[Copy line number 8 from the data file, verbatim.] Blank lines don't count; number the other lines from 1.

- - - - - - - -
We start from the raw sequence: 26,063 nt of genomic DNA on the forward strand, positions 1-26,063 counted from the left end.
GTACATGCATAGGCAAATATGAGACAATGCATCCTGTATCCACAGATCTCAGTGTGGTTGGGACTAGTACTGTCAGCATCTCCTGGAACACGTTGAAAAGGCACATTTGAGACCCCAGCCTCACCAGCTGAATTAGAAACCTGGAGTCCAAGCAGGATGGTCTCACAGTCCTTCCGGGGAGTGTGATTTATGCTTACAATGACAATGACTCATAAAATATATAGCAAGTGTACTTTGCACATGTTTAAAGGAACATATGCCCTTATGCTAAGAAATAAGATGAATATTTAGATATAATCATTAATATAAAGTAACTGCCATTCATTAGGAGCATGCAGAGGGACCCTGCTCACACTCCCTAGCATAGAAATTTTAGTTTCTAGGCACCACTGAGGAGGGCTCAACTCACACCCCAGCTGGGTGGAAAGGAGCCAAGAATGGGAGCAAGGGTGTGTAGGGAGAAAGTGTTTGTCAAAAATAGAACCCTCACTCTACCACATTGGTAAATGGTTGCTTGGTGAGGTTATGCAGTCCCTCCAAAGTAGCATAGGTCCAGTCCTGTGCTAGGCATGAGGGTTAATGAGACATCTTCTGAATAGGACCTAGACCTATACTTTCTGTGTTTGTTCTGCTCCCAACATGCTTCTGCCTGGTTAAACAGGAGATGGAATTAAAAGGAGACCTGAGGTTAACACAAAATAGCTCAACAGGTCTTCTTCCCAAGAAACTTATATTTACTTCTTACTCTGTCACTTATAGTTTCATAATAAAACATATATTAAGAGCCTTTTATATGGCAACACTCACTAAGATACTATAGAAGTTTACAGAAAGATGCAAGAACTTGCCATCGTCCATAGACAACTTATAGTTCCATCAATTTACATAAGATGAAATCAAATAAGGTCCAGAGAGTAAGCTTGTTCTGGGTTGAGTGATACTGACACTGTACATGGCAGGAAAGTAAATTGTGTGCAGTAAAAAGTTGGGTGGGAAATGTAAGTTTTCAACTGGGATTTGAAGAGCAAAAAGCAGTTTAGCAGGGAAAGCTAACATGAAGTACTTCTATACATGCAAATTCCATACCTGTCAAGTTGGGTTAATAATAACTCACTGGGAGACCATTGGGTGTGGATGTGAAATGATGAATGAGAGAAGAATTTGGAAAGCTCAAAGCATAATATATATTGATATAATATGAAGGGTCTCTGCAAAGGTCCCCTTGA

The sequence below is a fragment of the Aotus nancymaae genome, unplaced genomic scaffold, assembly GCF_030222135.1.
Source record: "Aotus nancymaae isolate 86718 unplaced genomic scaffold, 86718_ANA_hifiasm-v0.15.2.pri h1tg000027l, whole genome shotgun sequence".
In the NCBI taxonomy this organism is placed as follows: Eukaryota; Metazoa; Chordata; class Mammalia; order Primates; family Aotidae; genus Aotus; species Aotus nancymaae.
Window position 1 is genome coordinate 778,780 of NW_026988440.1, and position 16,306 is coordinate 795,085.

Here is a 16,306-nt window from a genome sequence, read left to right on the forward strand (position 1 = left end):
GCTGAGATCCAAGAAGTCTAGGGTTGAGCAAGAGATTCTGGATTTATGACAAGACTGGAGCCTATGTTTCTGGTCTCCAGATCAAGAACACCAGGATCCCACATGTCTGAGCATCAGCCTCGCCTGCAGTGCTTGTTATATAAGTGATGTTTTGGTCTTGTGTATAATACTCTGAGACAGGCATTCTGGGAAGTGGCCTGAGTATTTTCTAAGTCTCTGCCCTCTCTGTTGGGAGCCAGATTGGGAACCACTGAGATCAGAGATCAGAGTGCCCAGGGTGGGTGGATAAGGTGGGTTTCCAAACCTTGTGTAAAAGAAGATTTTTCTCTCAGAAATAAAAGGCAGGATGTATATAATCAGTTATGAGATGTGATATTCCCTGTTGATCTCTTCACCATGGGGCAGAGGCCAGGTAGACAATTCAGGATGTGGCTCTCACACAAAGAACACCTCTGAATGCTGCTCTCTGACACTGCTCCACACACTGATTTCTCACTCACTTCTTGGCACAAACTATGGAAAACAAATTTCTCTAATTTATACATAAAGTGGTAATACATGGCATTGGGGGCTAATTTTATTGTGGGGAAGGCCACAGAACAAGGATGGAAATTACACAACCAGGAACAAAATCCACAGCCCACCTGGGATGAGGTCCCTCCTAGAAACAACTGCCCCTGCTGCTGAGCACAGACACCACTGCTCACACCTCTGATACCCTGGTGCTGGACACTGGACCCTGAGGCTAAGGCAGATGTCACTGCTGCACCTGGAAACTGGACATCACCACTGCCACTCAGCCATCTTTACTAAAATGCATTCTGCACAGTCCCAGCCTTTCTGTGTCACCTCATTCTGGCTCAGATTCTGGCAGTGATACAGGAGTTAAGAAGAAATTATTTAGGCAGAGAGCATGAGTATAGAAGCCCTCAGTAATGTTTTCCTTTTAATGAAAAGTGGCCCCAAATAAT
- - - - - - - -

GCTGAGATCCAAGAAGTCTAGGGTTGAGCAAGAGATTCTGGATTTATGACAAGACTGGAGCCTATGTTTCTGGTCTCCAGATCAAGAACACCAGGATCCCACATGTCTGAGCATCAGCCTCGCCTGCAGTGCTTGTTATATAAGTGATGTTTTGGTCTTGTGTATAATACTCTGAGACAGGCATTCTGGGAAGTGGCCTGAGTATTTTCTAAGTCTCTGCCCTCTCTGTTGGGAGCCAGATTGGGAACCACTGAGATCAGAGATCAGAGTGCCCAGGGTGGGTGGATAAGGTGGGTTTCCAAACCTTGTGTAAAAGAAGATTTTTCTCTCAGAAATAAAAGGCAGGATGTATATAATCAGTTATGAGATGTGATATTCCCTGTTGATCTCTTCACCATGGGGCAGAGGCCAGGTAGACAATTCAGGATGTGGCTCTCACACAAAGAACACCTCTGAATGCTGCTCTCTGACACTGCTCCACACACTGATTTCTCACTCACTTCTTGGCACAAACTATGGAAAACAAATTTCTCTAATTTATACATAAAGTGGTAATACATGGCATTGGGGGCTAATTTTATTGTGGGGAAGGCCACAGAACAAGGATGGAAATTACACAACCAGGAACAAAATCCACAGCCCACCTGGGATGAGGTCCCTCCTAGAAACAACTGCCCCTGCTGCTGAGCACAGACACCACTGCTCACACCTCTGATACCCTGGTGCTGGACACTGGACCCTGAGGCTAAGGCAGATGTCACTGCTGCACCTGGAAACTGGACATCACCACTGCCACTCAGCCATCTTTACTAAAATGCATTCTGCACAGTCCCAGCCTTTCTGTGTCACCTCATTCTGGCTCAGATTCTGGCAGTGATACAGGAGTTAAGAAGAAATTATTTAGGCAGAGAGCATGAGTATAGAAGCCCTCAGTAATGTTTTCCTTTTAATGAAAAGTGGCCCCAAATAAT